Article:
Encyclopedia of Cancer

Living Edition
| Editors: Manfred Schwab

Hepatic Ethanol Metabolism

Living reference work entry
DOI: https://doi.org/10.1007/978-3-642-27841-9_2653-2

Definition

The majority of ethanol metabolism occurs in the liver following the ingestion of alcoholic beverages. The enzymatic reactions involved in ethanol metabolism can in turn lead to a variety of deleterious effects on cells both within the liver and at the systemic level which has led to chronic ethanol consumption being identified as a major risk factor in the development of liver cancer and a significant risk factor for the development of non-hepatic tumors.

Characteristics

The liver demonstrates a “dual circulation” vasculature in which oxygenated blood is delivered via the hepatic artery and deoxygenated blood, containing substances that have been absorbed from the gastrointestinal tract, via the hepatic portal vein. Following ingestion ethanol is rapidly absorbed and enters the hepatic portal vein where it is delivered to the functional subunits of the liver termed the hepatic lobules. As blood flows through the hepatic vasculature (sinusoids), specialized epithelial cells,...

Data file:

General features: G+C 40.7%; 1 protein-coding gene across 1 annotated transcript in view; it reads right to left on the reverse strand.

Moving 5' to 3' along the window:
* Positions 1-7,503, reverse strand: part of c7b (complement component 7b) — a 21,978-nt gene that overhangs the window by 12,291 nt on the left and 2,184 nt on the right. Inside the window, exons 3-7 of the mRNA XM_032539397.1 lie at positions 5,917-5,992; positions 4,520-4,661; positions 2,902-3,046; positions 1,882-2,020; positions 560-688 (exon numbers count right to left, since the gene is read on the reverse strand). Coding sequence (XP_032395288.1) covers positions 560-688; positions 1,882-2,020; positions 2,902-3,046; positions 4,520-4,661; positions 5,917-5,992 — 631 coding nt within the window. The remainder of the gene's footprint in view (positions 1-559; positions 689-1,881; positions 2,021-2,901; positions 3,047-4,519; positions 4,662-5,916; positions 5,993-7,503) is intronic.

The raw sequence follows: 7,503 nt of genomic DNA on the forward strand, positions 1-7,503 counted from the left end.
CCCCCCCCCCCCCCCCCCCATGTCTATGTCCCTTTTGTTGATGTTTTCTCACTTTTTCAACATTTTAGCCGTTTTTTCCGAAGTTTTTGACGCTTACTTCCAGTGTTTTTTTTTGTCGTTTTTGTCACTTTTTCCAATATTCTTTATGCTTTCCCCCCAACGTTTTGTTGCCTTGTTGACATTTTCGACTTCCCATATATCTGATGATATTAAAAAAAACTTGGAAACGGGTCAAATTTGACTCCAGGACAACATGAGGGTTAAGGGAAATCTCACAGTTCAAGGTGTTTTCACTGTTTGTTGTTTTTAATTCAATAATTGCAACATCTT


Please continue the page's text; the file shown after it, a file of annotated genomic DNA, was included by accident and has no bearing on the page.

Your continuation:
Keywords

Alcoholic Liver Disease Ethanol Consumption Ethanol Intake Alcoholic Hepatitis Fatty Acid Ethyl Ester 
These keywords were added by machine and not by the authors. This process is experimental and the keywords may be updated as the learning algorithm improves.
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References

  1. McKillop IH, Schrum LW (2005) Alcohol and liver cancer. Alcohol 35:195–203CrossRefPubMedGoogle Scholar
  2. McKillop IH, Moran DM, Jin X et al (2006) Molecular pathogenesis of hepatocellular carcinoma. J Surg Res 136:125–135CrossRefPubMedGoogle Scholar

Copyright information

© Springer-Verlag Berlin Heidelberg 2015

Authors and Affiliations

  1. 1.Department of General SurgeryCarolinas Medical CenterCharlotteUSA
  2. 2.Department of BiologyThe University of North Carolina at CharlotteCharlotteUSA